Transfer of hexabromocyclododecane flame retardant isomers from captive American kestrel eggs to feathers and their association with thyroid hormones and growth
Feathers are useful for monitoring contaminants in wild birds and are increasingly used to determine persistent organic pollutants. However, few studies have been conducted on birds with known exposure levels. We aimed to determine how well nestling feather concentrations reflect in ovo exposure to hexabromocyclododecane (α-, β- and γ-HBCDD), and to determine if feather concentrations are related to physiological biomarkers. Captive kestrels (n = 11) were exposed in ovo to maternally transferred HBCDD-isomers at concentrations of 127, 12 and 2 ng/g wet weight of α-, β- and γ-HBCDD (measured in sibling eggs), respectively, and compared to controls (n = 6). Nestling growth was monitored at 5 d intervals and circulating thyroid hormone concentrations assessed at d 20. Tail feathers were collected prior to the first molt and analyzed for HBCDD isomers. The mean ΣHBCDD concentration in feathers was 2405 pg/g dry weight (in exposed birds) and α-, β- and γ-HBCDD made up 32%, 13%, and 55%, respectively of the ΣHBCDD concentrations. This isomer distribution deviated from the typical dominance of α-HBCDD reported in vertebrate samples. Exposed chicks had significantly higher feather concentrations of β- and γ-HBCDD compared with controls (p = 0.007 and p = 0.001 respectively), while α-HBCDD concentrations did not differ between the two groups. Feather concentrations of α-HBCDD were best explained by egg concentrations of β- or γ-HBCDD concentrations (wi = 0.50, 0.30 respectively), while feather concentrations of β- and γ-HBCDD were influenced by growth parameters (rectrix length: wi = 0.61; tibiotarsus length: wi = 0.28). These results suggest that feather α-HBCDD concentrations may reflect internal body burdens, whereas β- and γ-HBCDD may be subject to selective uptake. The α-HBCDD concentrations in the feathers were negatively associated with the ratio of plasma free triiodothyronine to free thyroxine (T3:T4; p = 0.020), demonstrating for the first time that feather concentrations may be used to model the effect of body burdens on physiological endpoints.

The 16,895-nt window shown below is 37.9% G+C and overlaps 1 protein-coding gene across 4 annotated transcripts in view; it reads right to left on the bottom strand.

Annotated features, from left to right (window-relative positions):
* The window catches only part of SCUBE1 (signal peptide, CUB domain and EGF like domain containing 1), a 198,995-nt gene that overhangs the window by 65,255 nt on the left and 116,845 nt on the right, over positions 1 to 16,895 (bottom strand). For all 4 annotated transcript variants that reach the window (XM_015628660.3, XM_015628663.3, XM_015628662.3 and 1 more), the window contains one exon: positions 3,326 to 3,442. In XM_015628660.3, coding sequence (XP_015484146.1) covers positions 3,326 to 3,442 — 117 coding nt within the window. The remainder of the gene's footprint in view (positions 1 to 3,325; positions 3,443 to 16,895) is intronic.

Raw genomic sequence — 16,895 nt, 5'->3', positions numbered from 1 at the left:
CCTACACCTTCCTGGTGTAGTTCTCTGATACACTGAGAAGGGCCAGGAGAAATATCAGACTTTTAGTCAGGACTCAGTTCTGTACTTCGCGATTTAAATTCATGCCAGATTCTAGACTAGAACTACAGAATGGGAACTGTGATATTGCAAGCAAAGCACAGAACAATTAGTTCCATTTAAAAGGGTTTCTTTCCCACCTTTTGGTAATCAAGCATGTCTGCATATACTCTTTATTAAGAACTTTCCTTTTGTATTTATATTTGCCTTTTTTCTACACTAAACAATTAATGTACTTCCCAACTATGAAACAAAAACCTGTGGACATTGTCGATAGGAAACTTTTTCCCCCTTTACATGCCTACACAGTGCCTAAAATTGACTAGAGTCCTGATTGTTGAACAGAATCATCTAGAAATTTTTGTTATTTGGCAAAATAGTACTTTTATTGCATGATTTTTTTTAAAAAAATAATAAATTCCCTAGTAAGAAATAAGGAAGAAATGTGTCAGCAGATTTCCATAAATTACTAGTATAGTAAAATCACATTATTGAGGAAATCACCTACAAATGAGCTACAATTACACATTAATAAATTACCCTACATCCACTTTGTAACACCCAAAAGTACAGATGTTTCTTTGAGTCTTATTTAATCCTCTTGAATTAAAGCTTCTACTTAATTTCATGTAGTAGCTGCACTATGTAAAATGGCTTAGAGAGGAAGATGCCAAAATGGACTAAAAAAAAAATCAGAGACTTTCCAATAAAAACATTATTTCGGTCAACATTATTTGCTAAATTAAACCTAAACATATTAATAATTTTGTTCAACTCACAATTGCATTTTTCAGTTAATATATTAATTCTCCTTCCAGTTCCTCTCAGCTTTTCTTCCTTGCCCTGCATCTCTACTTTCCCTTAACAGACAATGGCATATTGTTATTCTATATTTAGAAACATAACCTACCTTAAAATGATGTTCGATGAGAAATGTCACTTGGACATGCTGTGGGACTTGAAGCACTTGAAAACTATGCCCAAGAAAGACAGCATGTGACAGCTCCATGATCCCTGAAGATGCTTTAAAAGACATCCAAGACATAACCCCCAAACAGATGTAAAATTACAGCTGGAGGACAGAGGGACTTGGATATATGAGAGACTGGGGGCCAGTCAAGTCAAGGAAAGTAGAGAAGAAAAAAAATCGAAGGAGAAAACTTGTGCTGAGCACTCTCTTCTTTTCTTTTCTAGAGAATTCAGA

|Keywords||Bird, Feathers, Growth, HBCD, Thyroid hormones|
Marteinson, S.C. (Sarah C.), Eulaers, I. (Igor), Jaspers, V.L.B. (Veerle L.B.), Covaci, A. (Adrian), Eens, M. (Marcel), Letcher, R.J, & Fernie, K.J. (Kim J.). (2017). Transfer of hexabromocyclododecane flame retardant isomers from captive American kestrel eggs to feathers and their association with thyroid hormones and growth. Environmental Pollution, 220, 441–451. doi:10.1016/j.envpol.2016.09.086